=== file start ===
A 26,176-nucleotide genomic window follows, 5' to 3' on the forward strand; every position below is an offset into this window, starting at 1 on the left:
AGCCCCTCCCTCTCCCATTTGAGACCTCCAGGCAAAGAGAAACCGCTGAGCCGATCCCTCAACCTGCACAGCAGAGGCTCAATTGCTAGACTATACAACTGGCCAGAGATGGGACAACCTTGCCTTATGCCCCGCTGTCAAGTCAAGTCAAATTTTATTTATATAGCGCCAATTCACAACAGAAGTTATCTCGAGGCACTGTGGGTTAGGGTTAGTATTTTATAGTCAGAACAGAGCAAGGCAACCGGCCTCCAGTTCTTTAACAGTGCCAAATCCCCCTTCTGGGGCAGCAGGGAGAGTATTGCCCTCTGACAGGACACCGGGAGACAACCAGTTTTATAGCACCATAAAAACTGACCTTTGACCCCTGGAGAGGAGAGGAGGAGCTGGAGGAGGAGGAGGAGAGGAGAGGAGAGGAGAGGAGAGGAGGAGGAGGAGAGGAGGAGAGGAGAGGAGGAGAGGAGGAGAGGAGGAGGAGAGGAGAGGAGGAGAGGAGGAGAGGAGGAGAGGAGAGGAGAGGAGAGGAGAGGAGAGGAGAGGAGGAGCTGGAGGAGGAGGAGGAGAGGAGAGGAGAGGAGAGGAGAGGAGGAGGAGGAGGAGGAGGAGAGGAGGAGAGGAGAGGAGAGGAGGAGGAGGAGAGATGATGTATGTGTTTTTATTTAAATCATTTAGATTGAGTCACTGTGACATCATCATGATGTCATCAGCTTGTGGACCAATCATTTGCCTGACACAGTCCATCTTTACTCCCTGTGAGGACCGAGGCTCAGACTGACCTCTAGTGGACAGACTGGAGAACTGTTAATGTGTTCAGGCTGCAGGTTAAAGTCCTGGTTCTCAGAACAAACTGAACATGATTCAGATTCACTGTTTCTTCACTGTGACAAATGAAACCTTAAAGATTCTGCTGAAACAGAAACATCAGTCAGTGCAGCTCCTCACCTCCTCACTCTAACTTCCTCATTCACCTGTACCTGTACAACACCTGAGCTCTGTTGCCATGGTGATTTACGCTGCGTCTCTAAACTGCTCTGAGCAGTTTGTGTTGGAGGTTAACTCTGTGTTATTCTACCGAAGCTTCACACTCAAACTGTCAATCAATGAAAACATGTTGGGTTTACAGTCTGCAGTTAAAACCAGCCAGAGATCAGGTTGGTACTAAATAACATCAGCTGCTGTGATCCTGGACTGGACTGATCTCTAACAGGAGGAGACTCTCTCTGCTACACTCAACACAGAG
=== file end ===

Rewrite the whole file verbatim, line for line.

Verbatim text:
A 26,176-nucleotide genomic window follows, 5' to 3' on the forward strand; every position below is an offset into this window, starting at 1 on the left:
AGCCCCTCCCTCTCCCATTTGAGACCTCCAGGCAAAGAGAAACCGCTGAGCCGATCCCTCAACCTGCACAGCAGAGGCTCAATTGCTAGACTATACAACTGGCCAGAGATGGGACAACCTTGCCTTATGCCCCGCTGTCAAGTCAAGTCAAATTTTATTTATATAGCGCCAATTCACAACAGAAGTTATCTCGAGGCACTGTGGGTTAGGGTTAGTATTTTATAGTCAGAACAGAGCAAGGCAACCGGCCTCCAGTTCTTTAACAGTGCCAAATCCCCCTTCTGGGGCAGCAGGGAGAGTATTGCCCTCTGACAGGACACCGGGAGACAACCAGTTTTATAGCACCATAAAAACTGACCTTTGACCCCTGGAGAGGAGAGGAGGAGCTGGAGGAGGAGGAGGAGAGGAGAGGAGAGGAGAGGAGAGGAGGAGGAGGAGAGGAGGAGAGGAGAGGAGGAGAGGAGGAGAGGAGGAGGAGAGGAGAGGAGGAGAGGAGGAGAGGAGGAGAGGAGAGGAGAGGAGAGGAGAGGAGAGGAGAGGAGGAGCTGGAGGAGGAGGAGGAGAGGAGAGGAGAGGAGAGGAGAGGAGGAGGAGGAGGAGGAGGAGAGGAGGAGAGGAGAGGAGAGGAGGAGGAGGAGAGATGATGTATGTGTTTTTATTTAAATCATTTAGATTGAGTCACTGTGACATCATCATGATGTCATCAGCTTGTGGACCAATCATTTGCCTGACACAGTCCATCTTTACTCCCTGTGAGGACCGAGGCTCAGACTGACCTCTAGTGGACAGACTGGAGAACTGTTAATGTGTTCAGGCTGCAGGTTAAAGTCCTGGTTCTCAGAACAAACTGAACATGATTCAGATTCACTGTTTCTTCACTGTGACAAATGAAACCTTAAAGATTCTGCTGAAACAGAAACATCAGTCAGTGCAGCTCCTCACCTCCTCACTCTAACTTCCTCATTCACCTGTACCTGTACAACACCTGAGCTCTGTTGCCATGGTGATTTACGCTGCGTCTCTAAACTGCTCTGAGCAGTTTGTGTTGGAGGTTAACTCTGTGTTATTCTACCGAAGCTTCACACTCAAACTGTCAATCAATGAAAACATGTTGGGTTTACAGTCTGCAGTTAAAACCAGCCAGAGATCAGGTTGGTACTAAATAACATCAGCTGCTGTGATCCTGGACTGGACTGATCTCTAACAGGAGGAGACTCTCTCTGCTACACTCAACACAGAG